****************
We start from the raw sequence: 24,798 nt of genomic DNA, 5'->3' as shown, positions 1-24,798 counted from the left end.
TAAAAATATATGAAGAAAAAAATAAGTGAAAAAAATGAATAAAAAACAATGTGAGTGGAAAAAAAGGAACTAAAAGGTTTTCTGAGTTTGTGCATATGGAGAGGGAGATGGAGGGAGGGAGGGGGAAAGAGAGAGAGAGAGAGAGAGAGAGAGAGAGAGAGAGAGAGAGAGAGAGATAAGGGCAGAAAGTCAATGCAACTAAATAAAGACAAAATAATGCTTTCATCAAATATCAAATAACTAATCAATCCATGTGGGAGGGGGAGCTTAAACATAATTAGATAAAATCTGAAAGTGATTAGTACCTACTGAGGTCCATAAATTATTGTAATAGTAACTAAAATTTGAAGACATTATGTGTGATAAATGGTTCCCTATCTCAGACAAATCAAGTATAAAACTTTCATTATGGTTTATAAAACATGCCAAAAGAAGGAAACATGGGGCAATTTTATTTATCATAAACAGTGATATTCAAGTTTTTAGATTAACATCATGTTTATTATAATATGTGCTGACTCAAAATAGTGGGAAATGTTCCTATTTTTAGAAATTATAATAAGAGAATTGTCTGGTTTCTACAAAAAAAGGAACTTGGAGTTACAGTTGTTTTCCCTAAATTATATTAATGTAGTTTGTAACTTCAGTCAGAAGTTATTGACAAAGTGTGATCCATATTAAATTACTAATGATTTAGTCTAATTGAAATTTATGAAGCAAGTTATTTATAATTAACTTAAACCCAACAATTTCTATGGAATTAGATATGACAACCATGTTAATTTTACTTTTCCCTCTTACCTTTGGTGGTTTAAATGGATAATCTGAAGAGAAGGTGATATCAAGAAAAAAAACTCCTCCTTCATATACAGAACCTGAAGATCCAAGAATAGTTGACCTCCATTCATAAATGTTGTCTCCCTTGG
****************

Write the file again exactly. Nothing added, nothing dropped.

We start from the raw sequence: 24,798 nt of genomic DNA, 5'->3' as shown, positions 1-24,798 counted from the left end.
TAAAAATATATGAAGAAAAAAATAAGTGAAAAAAATGAATAAAAAACAATGTGAGTGGAAAAAAAGGAACTAAAAGGTTTTCTGAGTTTGTGCATATGGAGAGGGAGATGGAGGGAGGGAGGGGGAAAGAGAGAGAGAGAGAGAGAGAGAGAGAGAGAGAGAGAGAGAGAGAGAGATAAGGGCAGAAAGTCAATGCAACTAAATAAAGACAAAATAATGCTTTCATCAAATATCAAATAACTAATCAATCCATGTGGGAGGGGGAGCTTAAACATAATTAGATAAAATCTGAAAGTGATTAGTACCTACTGAGGTCCATAAATTATTGTAATAGTAACTAAAATTTGAAGACATTATGTGTGATAAATGGTTCCCTATCTCAGACAAATCAAGTATAAAACTTTCATTATGGTTTATAAAACATGCCAAAAGAAGGAAACATGGGGCAATTTTATTTATCATAAACAGTGATATTCAAGTTTTTAGATTAACATCATGTTTATTATAATATGTGCTGACTCAAAATAGTGGGAAATGTTCCTATTTTTAGAAATTATAATAAGAGAATTGTCTGGTTTCTACAAAAAAAGGAACTTGGAGTTACAGTTGTTTTCCCTAAATTATATTAATGTAGTTTGTAACTTCAGTCAGAAGTTATTGACAAAGTGTGATCCATATTAAATTACTAATGATTTAGTCTAATTGAAATTTATGAAGCAAGTTATTTATAATTAACTTAAACCCAACAATTTCTATGGAATTAGATATGACAACCATGTTAATTTTACTTTTCCCTCTTACCTTTGGTGGTTTAAATGGATAATCTGAAGAGAAGGTGATATCAAGAAAAAAAACTCCTCCTTCATATACAGAACCTGAAGATCCAAGAATAGTTGACCTCCATTCATAAATGTTGTCTCCCTTGG